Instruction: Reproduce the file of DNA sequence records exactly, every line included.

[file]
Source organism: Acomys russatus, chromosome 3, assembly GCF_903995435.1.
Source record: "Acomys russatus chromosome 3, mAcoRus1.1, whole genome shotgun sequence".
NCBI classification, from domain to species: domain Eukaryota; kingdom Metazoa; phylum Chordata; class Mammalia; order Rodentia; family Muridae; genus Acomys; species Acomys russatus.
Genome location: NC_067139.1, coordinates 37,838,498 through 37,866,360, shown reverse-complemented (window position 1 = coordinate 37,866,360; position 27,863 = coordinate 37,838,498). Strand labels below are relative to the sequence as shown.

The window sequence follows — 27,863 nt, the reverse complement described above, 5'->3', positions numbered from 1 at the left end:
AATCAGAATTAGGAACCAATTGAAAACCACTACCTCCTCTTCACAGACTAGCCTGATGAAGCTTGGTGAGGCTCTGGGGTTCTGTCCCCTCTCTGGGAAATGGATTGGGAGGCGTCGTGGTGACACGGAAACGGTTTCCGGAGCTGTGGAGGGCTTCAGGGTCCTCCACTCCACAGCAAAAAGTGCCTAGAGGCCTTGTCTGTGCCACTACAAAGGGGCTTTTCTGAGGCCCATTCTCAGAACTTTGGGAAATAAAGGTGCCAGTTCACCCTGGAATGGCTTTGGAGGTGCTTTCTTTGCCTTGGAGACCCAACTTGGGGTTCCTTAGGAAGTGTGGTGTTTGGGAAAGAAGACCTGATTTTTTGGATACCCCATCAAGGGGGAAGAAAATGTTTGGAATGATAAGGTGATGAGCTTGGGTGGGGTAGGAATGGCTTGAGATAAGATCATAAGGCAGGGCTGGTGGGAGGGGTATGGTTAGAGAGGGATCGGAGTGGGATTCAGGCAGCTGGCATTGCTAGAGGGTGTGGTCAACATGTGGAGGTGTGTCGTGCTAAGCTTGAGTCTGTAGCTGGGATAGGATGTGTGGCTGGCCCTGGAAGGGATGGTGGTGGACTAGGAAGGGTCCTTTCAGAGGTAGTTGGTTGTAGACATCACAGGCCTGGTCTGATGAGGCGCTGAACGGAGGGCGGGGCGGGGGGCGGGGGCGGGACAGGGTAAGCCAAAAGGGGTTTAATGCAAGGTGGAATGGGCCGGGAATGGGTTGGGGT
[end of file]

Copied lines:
Source organism: Acomys russatus, chromosome 3, assembly GCF_903995435.1.
Source record: "Acomys russatus chromosome 3, mAcoRus1.1, whole genome shotgun sequence".
NCBI classification, from domain to species: domain Eukaryota; kingdom Metazoa; phylum Chordata; class Mammalia; order Rodentia; family Muridae; genus Acomys; species Acomys russatus.
Genome location: NC_067139.1, coordinates 37,838,498 through 37,866,360, shown reverse-complemented (window position 1 = coordinate 37,866,360; position 27,863 = coordinate 37,838,498). Strand labels below are relative to the sequence as shown.

The window sequence follows — 27,863 nt, the reverse complement described above, 5'->3', positions numbered from 1 at the left end:
AATCAGAATTAGGAACCAATTGAAAACCACTACCTCCTCTTCACAGACTAGCCTGATGAAGCTTGGTGAGGCTCTGGGGTTCTGTCCCCTCTCTGGGAAATGGATTGGGAGGCGTCGTGGTGACACGGAAACGGTTTCCGGAGCTGTGGAGGGCTTCAGGGTCCTCCACTCCACAGCAAAAAGTGCCTAGAGGCCTTGTCTGTGCCACTACAAAGGGGCTTTTCTGAGGCCCATTCTCAGAACTTTGGGAAATAAAGGTGCCAGTTCACCCTGGAATGGCTTTGGAGGTGCTTTCTTTGCCTTGGAGACCCAACTTGGGGTTCCTTAGGAAGTGTGGTGTTTGGGAAAGAAGACCTGATTTTTTGGATACCCCATCAAGGGGGAAGAAAATGTTTGGAATGATAAGGTGATGAGCTTGGGTGGGGTAGGAATGGCTTGAGATAAGATCATAAGGCAGGGCTGGTGGGAGGGGTATGGTTAGAGAGGGATCGGAGTGGGATTCAGGCAGCTGGCATTGCTAGAGGGTGTGGTCAACATGTGGAGGTGTGTCGTGCTAAGCTTGAGTCTGTAGCTGGGATAGGATGTGTGGCTGGCCCTGGAAGGGATGGTGGTGGACTAGGAAGGGTCCTTTCAGAGGTAGTTGGTTGTAGACATCACAGGCCTGGTCTGATGAGGCGCTGAACGGAGGGCGGGGCGGGGGGCGGGGGCGGGACAGGGTAAGCCAAAAGGGGTTTAATGCAAGGTGGAATGGGCCGGGAATGGGTTGGGGT